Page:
Wednesday, December 23, 2009

The doctor is in: anamneses of a JRA analysis

The question is: once you get a JRA analysis (.JRA), what indicators do you look at to detect problems? What are the "rules of thumb" to detect if your application is in trouble, or it lies within reasonable limits?

Open the JRA with a JRMC (I am using 3.1)

"General" tab:
percentage of CPU and HEAP:
any heap on average above 80% is a clear indicator of low memory available
any CPU on average above 70% indicates a CPU constraint

"Memory" tab
GC statistics: OLD collections should be < 1/5th of the YOUNG Collections
Average time between YC should be > 10 s
All collections total pause time should be < 1/20th of the whole recording time

GC Call trees:
see if any single method triggers more than 5% of all GCs

GC Charts: look for patterns of dense brown (OC), they signal serious memory struggle

in Allocation, look for any single threads allocating large amount of RAM.

Hot Methods: see that no single method takes more than 5% time. If it does, seek that no single stacktrace is responsible for more than 5% of that time.

in the Total Threads Count chart, look for times when the number of total threads jumps high, it's a sure signal of high contention
in JVM locks, look for a Lock Name which is much more utilised than others. Typically if the Class Library Cache if very high this means lots of classes dynamically loaded (probably)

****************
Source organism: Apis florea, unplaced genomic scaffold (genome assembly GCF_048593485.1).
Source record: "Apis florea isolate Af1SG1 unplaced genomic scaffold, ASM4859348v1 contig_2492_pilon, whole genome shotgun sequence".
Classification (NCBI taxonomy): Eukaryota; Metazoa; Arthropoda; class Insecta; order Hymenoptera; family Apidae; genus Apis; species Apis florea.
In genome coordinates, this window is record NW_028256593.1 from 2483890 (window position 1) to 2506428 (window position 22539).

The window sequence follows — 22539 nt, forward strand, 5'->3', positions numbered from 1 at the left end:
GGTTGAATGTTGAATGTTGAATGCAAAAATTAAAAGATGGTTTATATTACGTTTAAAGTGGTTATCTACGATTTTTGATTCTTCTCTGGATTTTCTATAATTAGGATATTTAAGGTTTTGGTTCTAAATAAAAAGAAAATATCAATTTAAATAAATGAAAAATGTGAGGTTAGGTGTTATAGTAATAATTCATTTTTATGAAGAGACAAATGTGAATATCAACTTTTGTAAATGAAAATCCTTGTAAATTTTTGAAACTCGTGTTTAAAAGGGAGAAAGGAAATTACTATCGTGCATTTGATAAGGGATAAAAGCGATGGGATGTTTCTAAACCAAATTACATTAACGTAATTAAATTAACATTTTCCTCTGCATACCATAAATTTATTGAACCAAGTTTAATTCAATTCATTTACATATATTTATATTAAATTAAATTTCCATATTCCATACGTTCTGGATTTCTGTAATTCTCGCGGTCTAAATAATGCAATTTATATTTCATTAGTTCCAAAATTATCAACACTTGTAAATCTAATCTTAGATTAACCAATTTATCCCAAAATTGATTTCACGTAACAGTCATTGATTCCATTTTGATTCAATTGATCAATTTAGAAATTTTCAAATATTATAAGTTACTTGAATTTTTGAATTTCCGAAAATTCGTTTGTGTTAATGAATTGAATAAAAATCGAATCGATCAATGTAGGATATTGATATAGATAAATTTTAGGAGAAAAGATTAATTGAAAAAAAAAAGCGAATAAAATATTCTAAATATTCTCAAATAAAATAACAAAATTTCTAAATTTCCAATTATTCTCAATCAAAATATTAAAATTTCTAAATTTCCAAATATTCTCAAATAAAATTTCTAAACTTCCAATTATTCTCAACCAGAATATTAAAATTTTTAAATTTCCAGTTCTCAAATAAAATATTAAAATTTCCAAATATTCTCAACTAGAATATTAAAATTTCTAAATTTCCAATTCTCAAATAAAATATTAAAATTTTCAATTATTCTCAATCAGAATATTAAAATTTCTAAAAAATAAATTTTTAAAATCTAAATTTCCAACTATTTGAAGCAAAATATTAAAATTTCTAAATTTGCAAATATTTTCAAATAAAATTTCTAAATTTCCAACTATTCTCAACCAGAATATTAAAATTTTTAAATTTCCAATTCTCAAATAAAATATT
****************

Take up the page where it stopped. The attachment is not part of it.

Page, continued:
I would recommend to keep always Latency Analysis ON, with an interval of 100ms in order not to overload the system.
Look at the Java Blocked Lock Class list, add the "total latency" column to the table and sort by the most relevant item. Right click, "set operative set", and check "show only Operative Set".
At this point, go to the Log tab, check "show only Operative Set", this will show you all the events blocking on the given lock, inclusive of stacktrace.
The red stripe on top will show you when the latency reaches a top: you can slide the lateral handles to zoom on the area.

The Graph tab is excellent to identify vertical patterns of color: if you see a vertical stripe of blue (Socket Read) or red (Java Blocked) it means that something is blocking a lot of threads on a single operation.

See also

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